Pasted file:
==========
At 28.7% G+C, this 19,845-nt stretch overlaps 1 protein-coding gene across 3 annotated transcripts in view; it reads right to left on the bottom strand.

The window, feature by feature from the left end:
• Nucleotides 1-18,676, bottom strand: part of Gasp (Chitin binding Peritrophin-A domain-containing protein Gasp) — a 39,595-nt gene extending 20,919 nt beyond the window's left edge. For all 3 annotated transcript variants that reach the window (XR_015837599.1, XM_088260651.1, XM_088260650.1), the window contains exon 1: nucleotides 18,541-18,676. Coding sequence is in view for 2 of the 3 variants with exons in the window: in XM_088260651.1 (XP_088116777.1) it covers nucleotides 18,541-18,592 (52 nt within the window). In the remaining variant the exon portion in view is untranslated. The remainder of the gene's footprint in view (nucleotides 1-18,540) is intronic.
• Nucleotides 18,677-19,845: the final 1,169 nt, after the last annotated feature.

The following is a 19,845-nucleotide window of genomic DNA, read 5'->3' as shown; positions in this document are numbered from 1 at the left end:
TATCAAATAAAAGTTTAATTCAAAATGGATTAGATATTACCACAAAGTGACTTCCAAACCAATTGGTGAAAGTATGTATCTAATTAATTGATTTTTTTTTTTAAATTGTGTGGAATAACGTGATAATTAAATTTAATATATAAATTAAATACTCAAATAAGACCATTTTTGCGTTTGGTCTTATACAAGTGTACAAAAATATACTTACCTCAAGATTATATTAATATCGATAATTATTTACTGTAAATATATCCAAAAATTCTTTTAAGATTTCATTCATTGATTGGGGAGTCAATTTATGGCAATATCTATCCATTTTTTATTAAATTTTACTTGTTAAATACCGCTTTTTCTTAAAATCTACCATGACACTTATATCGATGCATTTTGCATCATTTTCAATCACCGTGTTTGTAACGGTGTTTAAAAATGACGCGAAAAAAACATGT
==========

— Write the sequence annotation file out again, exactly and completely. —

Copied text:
At 28.7% G+C, this 19,845-nt stretch overlaps 1 protein-coding gene across 3 annotated transcripts in view; it reads right to left on the bottom strand.

The window, feature by feature from the left end:
• Nucleotides 1-18,676, bottom strand: part of Gasp (Chitin binding Peritrophin-A domain-containing protein Gasp) — a 39,595-nt gene extending 20,919 nt beyond the window's left edge. For all 3 annotated transcript variants that reach the window (XR_015837599.1, XM_088260651.1, XM_088260650.1), the window contains exon 1: nucleotides 18,541-18,676. Coding sequence is in view for 2 of the 3 variants with exons in the window: in XM_088260651.1 (XP_088116777.1) it covers nucleotides 18,541-18,592 (52 nt within the window). In the remaining variant the exon portion in view is untranslated. The remainder of the gene's footprint in view (nucleotides 1-18,540) is intronic.
• Nucleotides 18,677-19,845: the final 1,169 nt, after the last annotated feature.

The following is a 19,845-nucleotide window of genomic DNA, read 5'->3' as shown; positions in this document are numbered from 1 at the left end:
TATCAAATAAAAGTTTAATTCAAAATGGATTAGATATTACCACAAAGTGACTTCCAAACCAATTGGTGAAAGTATGTATCTAATTAATTGATTTTTTTTTTTAAATTGTGTGGAATAACGTGATAATTAAATTTAATATATAAATTAAATACTCAAATAAGACCATTTTTGCGTTTGGTCTTATACAAGTGTACAAAAATATACTTACCTCAAGATTATATTAATATCGATAATTATTTACTGTAAATATATCCAAAAATTCTTTTAAGATTTCATTCATTGATTGGGGAGTCAATTTATGGCAATATCTATCCATTTTTTATTAAATTTTACTTGTTAAATACCGCTTTTTCTTAAAATCTACCATGACACTTATATCGATGCATTTTGCATCATTTTCAATCACCGTGTTTGTAACGGTGTTTAAAAATGACGCGAAAAAAACATGT